ii) Barratt Impulsiveness Scale (BIS)
A questionnaire designed to assess the personality/behavioural construct of impulsiveness  that may reflect subclinical mania and related experiences.
iii) Fagerström Nicotine Dependence Scale (FNDS)
A short 6-item instrument used for assessing the intensity of physical nicotine addiction .
iv) DSM-5 alcohol use disorder
A 12-item questionnaire assessing alcohol use based on the DSM-5 criteria .
v) Cannabis Use Disorder Identification Test – Revised (CUDIT-R)
A cannabis misuse screening tool containing 8 items, two from each of the domains of consumption, cannabis problems (abuse), dependence, and psychological features .
vi) DSM-5 substance abuse disorder
An 11-item questionnaire assessing substance use disorders based on the DSM-5 .
vii) NIDA-Modified Alcohol, Smoking, and Substance Involvement Screening Test (NM-ASSIST)
A 15-item measure adapted from the World Health Organization (WHO) Alcohol, Smoking and Substance Involvement Screening Test, used to assess prescription medicine and illicit substance use in adults age 18 and older .
Trauma-related risk factors
Early Life Stress Questionnaire (ELSQ): A 19-item questionnaire used to retrospectively assess exposure to early life stress, by ascertaining whether the participant had experienced physical, emotional, or sexual abuse as well as other traumatic experiences such as sustained bullying, poverty, divorce, illness, or domestic violence. If a stressor was present, the participant identified age of onset (0-12 years of age) .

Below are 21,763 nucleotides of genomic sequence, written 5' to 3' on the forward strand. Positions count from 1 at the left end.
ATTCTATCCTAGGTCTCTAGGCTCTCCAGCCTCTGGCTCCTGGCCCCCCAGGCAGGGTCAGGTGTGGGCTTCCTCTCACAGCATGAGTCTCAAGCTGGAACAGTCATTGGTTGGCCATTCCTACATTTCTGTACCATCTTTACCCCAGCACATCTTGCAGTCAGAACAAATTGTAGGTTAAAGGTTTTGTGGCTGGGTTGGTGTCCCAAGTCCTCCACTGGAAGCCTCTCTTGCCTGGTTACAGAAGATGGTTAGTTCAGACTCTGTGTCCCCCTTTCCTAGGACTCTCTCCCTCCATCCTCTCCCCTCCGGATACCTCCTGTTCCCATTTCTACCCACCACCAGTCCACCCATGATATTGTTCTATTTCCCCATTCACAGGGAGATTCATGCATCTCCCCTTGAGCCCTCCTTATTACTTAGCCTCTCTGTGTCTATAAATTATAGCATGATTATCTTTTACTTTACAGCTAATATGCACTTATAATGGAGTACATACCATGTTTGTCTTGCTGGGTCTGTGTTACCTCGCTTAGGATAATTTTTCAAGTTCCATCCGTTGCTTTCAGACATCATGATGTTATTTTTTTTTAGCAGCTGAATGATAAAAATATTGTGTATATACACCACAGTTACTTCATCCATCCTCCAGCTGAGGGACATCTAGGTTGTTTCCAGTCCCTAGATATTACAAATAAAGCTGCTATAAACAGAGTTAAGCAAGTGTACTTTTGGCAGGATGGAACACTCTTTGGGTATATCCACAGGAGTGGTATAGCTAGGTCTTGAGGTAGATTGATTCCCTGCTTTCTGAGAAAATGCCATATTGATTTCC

Real world function and coping
i) Brief COPE
A multidimensional coping inventory to assess the different ways in which people respond to stress .
ii) Emotion Regulation Questionnaire (ERQ)
A 10-item questionnaire designed to assess individual differences in the habitual use of two emotion regulation strategies: cognitive reappraisal and expressive suppression .
iii) Social Functioning and Adjustment Scale (SOFAS)
The SOFAS is a derivative of the Global Adjustment Scale and reflects the individual’s level of social and occupational functioning, rated on a scale from between 0 and 100 .
iv) World Health Organization Quality of Life (WHOQOL) scale
This is a 30-item scale that assesses the psychological, general health, physical and environmental aspects of quality of self-reported quality of life, each assessed out of 100 .
v) Satisfaction With Life Scale (SWLS)
A short, 5-item instrument designed to measure global cognitive judgments of satisfaction with one’s life .
vi) Health Productivity Questionnaire (HPQ)
This is a 14-item scale that assesses productivity at work, and relative and absolute levels of absenteeism from work as well as presenteeism (being at work, but unproductive due to the effects of anxiety and depressive symptoms .
Acquisition and quantification